Rep. Cathy McMorris Rodgers
Cathy who? The Washington Republican was an early supporter of Mitt Romney and an oft-deployed campaign surrogate when it came to discussing issues affecting women. But maybe she wasn't used enough, as Democratic accusations of a GOP "war on women" helped sink Romney's White House bid. But McMorris Rodgers, about to begin her fifth term, was rewarded for her work by being named chairman of the House Republican Conference. The House leadership role makes her the highest ranking Republican woman in Congress and as the GOP tries to repair its image with women voters, McMorris Rodgers is guaranteed to see her profile continue to rise.
So Utah Republican Jon Huntsman never really made much of a splash in the Republican presidential primary, but his daughters sure did. Launching their own Internet campaign, their Twitter account Jon2012girls – manned by Mary Anne, Abby and Liddy – went viral and (rightly or wrongly) became the most notable part of Huntsman's bid. The three, all in their 20's, have since built on their own success, regularly writing opinion pieces or providing political commentary on cable shows.
Sen. Jim DeMint
DeMint has had the dubious reputation of being loathed almost as much by members of his own political party as the opposite, thanks to his dogmatic stance on tax and spending issues and willingness to back GOP primary candidates running against colleagues. But while he never accomplished any legislative victories in the Senate, he's landed a plumb job as head of the Heritage Foundation, a well-known and influential conservative think tank. In addition to his sweeter salary, DeMint will now be an even more powerful player in conservative politics.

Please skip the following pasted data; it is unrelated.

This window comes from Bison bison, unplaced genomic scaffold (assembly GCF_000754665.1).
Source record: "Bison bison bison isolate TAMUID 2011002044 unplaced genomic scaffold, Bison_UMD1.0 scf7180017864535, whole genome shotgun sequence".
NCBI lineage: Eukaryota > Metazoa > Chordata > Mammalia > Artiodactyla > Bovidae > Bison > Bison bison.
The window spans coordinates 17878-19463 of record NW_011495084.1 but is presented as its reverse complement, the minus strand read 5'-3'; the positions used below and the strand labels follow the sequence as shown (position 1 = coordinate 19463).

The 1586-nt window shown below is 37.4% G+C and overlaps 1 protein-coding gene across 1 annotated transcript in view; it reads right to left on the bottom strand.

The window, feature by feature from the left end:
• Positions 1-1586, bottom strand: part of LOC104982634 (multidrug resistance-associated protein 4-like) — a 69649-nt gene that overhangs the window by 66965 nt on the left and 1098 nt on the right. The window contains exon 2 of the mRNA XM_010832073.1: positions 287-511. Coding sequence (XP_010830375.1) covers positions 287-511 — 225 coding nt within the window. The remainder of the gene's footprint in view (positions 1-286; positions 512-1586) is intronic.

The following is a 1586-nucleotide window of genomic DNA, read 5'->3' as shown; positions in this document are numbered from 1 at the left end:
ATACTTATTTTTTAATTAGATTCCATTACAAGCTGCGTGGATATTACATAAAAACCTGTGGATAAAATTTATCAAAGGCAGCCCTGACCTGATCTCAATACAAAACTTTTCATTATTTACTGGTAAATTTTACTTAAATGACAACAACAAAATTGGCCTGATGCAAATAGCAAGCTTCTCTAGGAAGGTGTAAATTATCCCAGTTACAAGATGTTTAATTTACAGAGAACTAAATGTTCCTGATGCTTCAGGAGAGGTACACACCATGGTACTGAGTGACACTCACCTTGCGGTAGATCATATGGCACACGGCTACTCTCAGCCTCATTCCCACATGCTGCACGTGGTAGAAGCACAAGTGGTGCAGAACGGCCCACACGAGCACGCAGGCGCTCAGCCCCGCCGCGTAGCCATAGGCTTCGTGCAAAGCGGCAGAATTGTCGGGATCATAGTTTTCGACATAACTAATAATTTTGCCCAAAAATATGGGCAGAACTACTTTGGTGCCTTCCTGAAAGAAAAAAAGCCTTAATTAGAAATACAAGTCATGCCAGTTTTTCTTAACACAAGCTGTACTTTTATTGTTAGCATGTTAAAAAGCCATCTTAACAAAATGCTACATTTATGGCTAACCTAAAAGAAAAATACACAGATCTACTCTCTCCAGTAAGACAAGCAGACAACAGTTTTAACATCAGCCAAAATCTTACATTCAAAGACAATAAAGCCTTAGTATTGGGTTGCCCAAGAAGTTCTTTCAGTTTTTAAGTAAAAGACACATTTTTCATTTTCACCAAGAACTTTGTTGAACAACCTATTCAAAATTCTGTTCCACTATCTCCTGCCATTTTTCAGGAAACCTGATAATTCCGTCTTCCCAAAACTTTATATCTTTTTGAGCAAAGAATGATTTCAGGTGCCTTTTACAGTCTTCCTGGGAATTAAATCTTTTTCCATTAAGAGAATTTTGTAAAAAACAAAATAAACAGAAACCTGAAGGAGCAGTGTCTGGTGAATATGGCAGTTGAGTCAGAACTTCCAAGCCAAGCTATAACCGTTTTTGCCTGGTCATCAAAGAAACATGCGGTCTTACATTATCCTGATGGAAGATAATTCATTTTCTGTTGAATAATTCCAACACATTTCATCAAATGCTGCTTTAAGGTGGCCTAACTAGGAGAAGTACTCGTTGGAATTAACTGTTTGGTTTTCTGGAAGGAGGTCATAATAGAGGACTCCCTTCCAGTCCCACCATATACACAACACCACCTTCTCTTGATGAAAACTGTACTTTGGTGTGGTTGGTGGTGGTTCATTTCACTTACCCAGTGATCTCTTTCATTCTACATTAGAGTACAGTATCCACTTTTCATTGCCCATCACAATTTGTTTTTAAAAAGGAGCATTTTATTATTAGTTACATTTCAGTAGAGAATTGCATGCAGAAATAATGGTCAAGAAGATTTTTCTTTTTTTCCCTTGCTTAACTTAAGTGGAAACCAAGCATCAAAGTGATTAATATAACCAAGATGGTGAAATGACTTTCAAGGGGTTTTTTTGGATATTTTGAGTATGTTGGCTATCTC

Martha Raddatz, Candy Crowley
The newswomen, Raddatz of ABC News, and Crowley of CNN, moderated two of the four presidential and vice presidential debates this year, garnering much praise for their no-nonsense styles. In addition to holding the line on long-winded politicians, the pair was quick to press for follow-ups to political platitudes as well as inject facts into the discussion. After PBS' Jim Lehrer lead off the debates with a nearly non-existent presence on the stage, the women journalists stood out for their ability to be tough and fair, while not overbearing.
Probably the most unanticipated political "winner" of the year was Fluke; a Georgetown University law student who rocketed into the campaign cycle after Rush Limbaugh labeled her a "slut." Fluke earned the title from the conservative talk show host after Republicans refused to let her testify before a congressional panel discussing the importance (or lack thereof) of whether or not health insurance companies should be mandated to cover contraception. Fluke became the poster child of what Democrats labeled the GOP's "war on women" and garnered a speaking slot at the Democratic National Convention. She's continued to speak out on cable networks and could well end up capitalizing on her fame by running for office herself someday.